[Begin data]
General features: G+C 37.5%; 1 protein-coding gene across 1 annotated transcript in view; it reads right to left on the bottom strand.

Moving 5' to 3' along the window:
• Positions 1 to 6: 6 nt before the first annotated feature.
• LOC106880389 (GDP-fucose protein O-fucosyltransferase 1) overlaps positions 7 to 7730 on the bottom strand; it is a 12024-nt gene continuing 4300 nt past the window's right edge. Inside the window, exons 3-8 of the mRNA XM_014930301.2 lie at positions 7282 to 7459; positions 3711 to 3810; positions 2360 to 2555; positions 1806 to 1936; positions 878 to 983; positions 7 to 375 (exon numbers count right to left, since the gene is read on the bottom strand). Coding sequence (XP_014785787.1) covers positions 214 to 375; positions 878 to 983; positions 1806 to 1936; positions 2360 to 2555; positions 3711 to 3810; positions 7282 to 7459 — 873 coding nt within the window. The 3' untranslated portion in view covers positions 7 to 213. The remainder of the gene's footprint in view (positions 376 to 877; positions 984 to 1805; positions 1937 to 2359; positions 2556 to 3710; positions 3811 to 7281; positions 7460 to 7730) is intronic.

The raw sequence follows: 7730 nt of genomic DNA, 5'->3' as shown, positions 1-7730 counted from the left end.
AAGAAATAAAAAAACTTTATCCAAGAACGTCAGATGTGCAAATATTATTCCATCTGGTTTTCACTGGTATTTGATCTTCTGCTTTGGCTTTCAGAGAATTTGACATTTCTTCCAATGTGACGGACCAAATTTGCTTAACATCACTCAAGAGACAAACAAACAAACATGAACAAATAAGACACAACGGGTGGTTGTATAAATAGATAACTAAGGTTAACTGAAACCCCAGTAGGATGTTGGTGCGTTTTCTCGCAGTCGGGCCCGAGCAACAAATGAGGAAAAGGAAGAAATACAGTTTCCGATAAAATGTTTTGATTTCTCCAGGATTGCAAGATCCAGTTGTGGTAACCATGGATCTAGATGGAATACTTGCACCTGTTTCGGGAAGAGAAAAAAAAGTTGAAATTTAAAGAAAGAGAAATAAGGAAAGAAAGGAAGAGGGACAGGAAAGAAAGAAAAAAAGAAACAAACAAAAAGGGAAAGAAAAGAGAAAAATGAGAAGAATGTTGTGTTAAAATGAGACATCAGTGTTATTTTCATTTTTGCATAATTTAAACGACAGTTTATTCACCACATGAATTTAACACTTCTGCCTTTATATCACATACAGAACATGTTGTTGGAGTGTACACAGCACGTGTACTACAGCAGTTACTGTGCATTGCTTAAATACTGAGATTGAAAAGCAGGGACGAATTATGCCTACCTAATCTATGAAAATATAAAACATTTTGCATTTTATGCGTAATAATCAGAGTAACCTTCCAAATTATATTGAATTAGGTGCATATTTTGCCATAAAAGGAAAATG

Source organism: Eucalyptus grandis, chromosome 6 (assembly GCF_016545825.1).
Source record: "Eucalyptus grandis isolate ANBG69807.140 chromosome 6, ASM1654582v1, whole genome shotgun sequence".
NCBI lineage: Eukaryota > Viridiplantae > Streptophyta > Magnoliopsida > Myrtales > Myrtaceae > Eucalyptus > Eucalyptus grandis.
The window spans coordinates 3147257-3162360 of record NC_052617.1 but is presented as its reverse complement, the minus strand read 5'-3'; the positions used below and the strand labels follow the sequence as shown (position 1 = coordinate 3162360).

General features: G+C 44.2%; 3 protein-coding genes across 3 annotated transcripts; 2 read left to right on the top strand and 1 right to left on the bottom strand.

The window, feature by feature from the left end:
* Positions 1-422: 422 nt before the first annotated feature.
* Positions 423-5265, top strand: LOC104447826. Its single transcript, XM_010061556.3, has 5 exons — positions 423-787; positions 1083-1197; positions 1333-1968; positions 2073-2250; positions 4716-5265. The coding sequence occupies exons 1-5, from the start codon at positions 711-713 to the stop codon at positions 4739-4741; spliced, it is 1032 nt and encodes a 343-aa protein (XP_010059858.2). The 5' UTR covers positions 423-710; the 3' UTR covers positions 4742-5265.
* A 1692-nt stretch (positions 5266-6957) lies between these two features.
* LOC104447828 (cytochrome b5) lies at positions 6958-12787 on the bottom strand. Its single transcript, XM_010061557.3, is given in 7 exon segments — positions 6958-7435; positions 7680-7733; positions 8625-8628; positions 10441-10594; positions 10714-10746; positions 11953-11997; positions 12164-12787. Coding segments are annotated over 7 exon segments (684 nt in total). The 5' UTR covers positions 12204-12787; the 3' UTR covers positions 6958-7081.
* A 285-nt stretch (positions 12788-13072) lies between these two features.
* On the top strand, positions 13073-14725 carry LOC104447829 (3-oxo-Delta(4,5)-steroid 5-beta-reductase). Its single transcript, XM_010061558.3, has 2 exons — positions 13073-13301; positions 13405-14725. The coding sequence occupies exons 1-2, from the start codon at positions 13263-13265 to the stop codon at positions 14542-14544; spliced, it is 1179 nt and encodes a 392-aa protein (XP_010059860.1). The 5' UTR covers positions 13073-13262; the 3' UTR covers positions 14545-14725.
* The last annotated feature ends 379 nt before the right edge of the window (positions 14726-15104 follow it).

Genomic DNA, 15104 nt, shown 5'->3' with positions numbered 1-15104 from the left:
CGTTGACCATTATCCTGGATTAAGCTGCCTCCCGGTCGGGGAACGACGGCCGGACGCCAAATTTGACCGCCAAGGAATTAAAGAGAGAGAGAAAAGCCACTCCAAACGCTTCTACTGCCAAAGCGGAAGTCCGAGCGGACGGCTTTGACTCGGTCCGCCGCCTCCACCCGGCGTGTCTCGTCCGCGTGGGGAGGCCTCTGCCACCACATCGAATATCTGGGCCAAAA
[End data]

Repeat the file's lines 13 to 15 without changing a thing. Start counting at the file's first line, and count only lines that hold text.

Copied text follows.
* Positions 1-422: 422 nt before the first annotated feature.
* Positions 423-5265, top strand: LOC104447826. Its single transcript, XM_010061556.3, has 5 exons — positions 423-787; positions 1083-1197; positions 1333-1968; positions 2073-2250; positions 4716-5265. The coding sequence occupies exons 1-5, from the start codon at positions 711-713 to the stop codon at positions 4739-4741; spliced, it is 1032 nt and encodes a 343-aa protein (XP_010059858.2). The 5' UTR covers positions 423-710; the 3' UTR covers positions 4742-5265.
* A 1692-nt stretch (positions 5266-6957) lies between these two features.